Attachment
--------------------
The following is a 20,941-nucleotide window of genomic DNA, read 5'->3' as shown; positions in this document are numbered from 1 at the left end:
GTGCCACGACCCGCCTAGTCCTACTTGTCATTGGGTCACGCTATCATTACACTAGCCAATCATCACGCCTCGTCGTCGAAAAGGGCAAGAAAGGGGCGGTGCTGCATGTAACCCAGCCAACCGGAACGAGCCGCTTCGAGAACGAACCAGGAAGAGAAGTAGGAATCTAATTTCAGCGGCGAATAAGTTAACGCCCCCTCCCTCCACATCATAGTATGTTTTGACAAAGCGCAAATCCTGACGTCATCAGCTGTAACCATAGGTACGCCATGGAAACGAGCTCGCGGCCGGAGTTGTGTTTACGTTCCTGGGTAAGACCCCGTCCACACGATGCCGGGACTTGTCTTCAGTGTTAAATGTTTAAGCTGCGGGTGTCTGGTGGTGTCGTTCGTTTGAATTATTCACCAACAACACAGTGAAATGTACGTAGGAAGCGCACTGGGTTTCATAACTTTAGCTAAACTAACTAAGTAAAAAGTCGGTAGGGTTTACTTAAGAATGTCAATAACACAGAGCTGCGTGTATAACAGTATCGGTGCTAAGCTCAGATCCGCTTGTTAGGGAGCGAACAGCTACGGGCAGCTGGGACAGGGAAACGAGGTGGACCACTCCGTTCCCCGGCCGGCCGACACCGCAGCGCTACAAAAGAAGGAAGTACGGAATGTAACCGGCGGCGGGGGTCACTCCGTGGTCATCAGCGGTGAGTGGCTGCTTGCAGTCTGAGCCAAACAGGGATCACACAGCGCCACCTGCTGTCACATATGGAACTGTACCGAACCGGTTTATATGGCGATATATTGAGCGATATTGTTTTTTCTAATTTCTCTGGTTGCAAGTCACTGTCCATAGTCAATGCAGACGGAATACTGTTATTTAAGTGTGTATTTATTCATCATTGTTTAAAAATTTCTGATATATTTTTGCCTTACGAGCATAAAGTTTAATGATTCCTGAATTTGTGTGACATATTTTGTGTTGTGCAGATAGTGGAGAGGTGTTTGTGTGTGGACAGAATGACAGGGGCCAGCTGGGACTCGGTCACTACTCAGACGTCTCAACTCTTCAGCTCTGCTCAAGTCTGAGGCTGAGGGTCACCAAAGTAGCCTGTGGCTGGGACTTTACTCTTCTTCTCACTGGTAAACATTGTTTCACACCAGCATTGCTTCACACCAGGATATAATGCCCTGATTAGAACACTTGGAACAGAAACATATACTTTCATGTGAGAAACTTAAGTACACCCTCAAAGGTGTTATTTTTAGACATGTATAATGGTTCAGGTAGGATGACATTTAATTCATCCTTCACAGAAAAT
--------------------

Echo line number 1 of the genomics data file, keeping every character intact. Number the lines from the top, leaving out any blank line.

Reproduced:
The following is a 20,941-nucleotide window of genomic DNA, read 5'->3' as shown; positions in this document are numbered from 1 at the left end: